“To really energize their employer brand, [organizations] must inspire workers to become brand ambassadors,” writes Gallup. Which means, regardless of an employee’s role, they should receive internal communications that prepare them to represent your brand in the best way possible.
Expanding beyond internal memos
When communications teams think about creating a new marketing campaign to attract customers, the creative wheels start turning. Why not take this approach with your internal communications efforts? In many organizations, internal communications take the “just the facts” approach to sharing information — a regurgitated press release, a long, dry policy memo or a monthly newsletter of no-longer-news stories.
When you release new products and services, your initial campaign should be to employees first, or at least at the same time as other top stakeholders. By expanding your internal communications mindset beyond information-sharing, you’ll be well-positioned to cultivate brand ambassadors. Internal employees should feel the same passion and energy as external customers.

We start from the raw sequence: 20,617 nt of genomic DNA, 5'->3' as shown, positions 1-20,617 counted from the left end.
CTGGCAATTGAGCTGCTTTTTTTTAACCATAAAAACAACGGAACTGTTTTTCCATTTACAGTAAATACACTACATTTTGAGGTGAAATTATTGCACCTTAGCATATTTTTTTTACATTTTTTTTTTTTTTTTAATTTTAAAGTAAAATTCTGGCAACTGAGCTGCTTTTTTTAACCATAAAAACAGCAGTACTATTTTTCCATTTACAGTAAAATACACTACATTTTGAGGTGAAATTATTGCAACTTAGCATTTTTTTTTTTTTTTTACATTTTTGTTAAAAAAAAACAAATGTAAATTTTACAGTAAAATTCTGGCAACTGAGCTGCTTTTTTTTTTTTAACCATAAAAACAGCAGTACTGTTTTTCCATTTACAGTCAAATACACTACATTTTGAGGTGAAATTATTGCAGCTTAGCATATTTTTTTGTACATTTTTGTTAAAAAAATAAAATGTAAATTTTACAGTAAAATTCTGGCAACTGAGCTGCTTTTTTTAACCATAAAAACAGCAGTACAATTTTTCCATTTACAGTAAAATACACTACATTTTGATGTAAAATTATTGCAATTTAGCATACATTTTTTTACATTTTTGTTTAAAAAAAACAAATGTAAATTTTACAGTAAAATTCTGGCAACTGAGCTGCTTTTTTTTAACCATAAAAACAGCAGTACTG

Here are three ways to cultivate brand advocates:
• Educate your employee base: If you want to inspire brand advocates to speak on behalf of your organization, they need to know what to say. Ensure that your internal communications campaigns educate employees on the company’s mission, values, and current priorities. Provide them with “talking points” and competitive positioning statements.
• Encourage employees to share information about the company: Within you company newsletters and campaigns, give employee creative content pieces which are shareable, and encourage them to copy and post. Try introducing a friendly referral competition, encourage employees to speak at a local networking event, initiate a program to get more employees conference speaking engagements or nominate leaders to share industry knowledge at a nearby college. Provide easy ways for employees to advocate for you and encourage them to participate!
• Ask employees to share their own stories: Solicit authentic stories from your employees. Employee testimonials not only serve as a great recruitment tools, they can also be used to inspire fellow employees and illustrate your company values. For example, share an employee’s work as a community volunteer or an outstanding effort to achieve a customer objective. Even ordinary efforts, when done right, can be made into a compelling story. Creating a routine internal campaign to share these employees’ stories of why they do the work they do is proven to increase overall employee engagement.
When employees truly believe in their employer, good things can happen. Start with onboarding, communicate with every employee (regardless of role), expand your internal communications mindset, and cultivate brand advocates with internal marketing campaigns and messages.
When you treat internal communications as an integral piece of your marketing efforts, you can transform employees into powerful brand advocates.